Did You Miss Me?

On January 18, "Illusions of a Noetic Monk" went dark along with the English version of Wikipedia and several other websites in a coordinated service blackout to protest SOPA and its sister bill, the Protect IP Act, or PIPA. Other companies, including Google, posted links and images in an effort to raise awareness. An estimated 7,000 websites either blacked out their sites or posted a protest message. A number of other protest actions were organized, including petition drives, boycotts of companies that support the legislation, and a rally held in New York City.  The important fact is that the blackout got noticed and there have been reports that several congressional leaders are postponing action on the bill until better solutions are found.  

According to Wikipedia:
The Stop Online Piracy Act (SOPA) is a U.S. House bill to fight online trafficking in copyrighted intellectual property and counterfeit goods. Proposals include barring advertising networks and payment facilities from conducting business with allegedly infringing websites, barring from linking to the sites, and requiring Internet service providers (ISP) to block access to the sites. The bill would criminalize the of such content, with a maximum penalty of five years in prison.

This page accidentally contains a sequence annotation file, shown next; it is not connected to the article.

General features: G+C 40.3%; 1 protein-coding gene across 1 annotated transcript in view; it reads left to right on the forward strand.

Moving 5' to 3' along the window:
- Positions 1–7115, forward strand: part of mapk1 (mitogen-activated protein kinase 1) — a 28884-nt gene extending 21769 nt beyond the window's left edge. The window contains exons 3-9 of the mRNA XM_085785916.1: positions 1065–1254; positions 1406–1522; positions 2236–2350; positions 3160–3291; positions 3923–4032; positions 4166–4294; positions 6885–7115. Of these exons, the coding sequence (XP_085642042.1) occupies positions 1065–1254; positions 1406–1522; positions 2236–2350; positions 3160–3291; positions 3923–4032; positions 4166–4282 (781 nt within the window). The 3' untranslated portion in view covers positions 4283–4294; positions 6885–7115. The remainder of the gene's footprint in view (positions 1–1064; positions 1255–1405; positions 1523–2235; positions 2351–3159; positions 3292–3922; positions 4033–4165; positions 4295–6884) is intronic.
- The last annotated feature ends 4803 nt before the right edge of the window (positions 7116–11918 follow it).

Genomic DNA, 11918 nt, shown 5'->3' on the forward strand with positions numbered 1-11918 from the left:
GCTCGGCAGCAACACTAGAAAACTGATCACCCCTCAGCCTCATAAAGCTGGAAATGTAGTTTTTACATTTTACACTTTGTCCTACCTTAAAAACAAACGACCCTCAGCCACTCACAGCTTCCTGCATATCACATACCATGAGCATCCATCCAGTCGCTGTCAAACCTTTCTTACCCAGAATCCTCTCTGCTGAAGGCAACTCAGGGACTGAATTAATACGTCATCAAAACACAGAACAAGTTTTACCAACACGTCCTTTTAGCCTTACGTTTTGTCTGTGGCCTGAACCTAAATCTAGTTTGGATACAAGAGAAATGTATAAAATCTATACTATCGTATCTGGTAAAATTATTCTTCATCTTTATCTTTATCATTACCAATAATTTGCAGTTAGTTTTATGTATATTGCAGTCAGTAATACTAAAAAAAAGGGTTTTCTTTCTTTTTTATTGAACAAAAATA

User-content websites such as YouTube would be greatly affected, and concern has been expressed that they may be shut down if the bill becomes law. Opponents state the legislation would enable law enforcement to remove an entire internet domain due to something posted on a single blog, arguing that an entire online community could be punished for the actions of a tiny minority. In a 1998 law, copyright owners are required to request the site to remove the infringing material within a certain amount of time. SOPA would bypass this "safe harbor" provision by placing the responsibility for detecting and policing infringement onto the site itself.
While nothing is inherently wrong with trying to protect intellectual properties, the real threats are to free speech - one of the cornerstones of the US Constitution - and the boundaries of government enforement.  In such turbulent times, particularly, we cannot permit such fundamental rights to be eroded by misguided, unrestrained governmental intervention.

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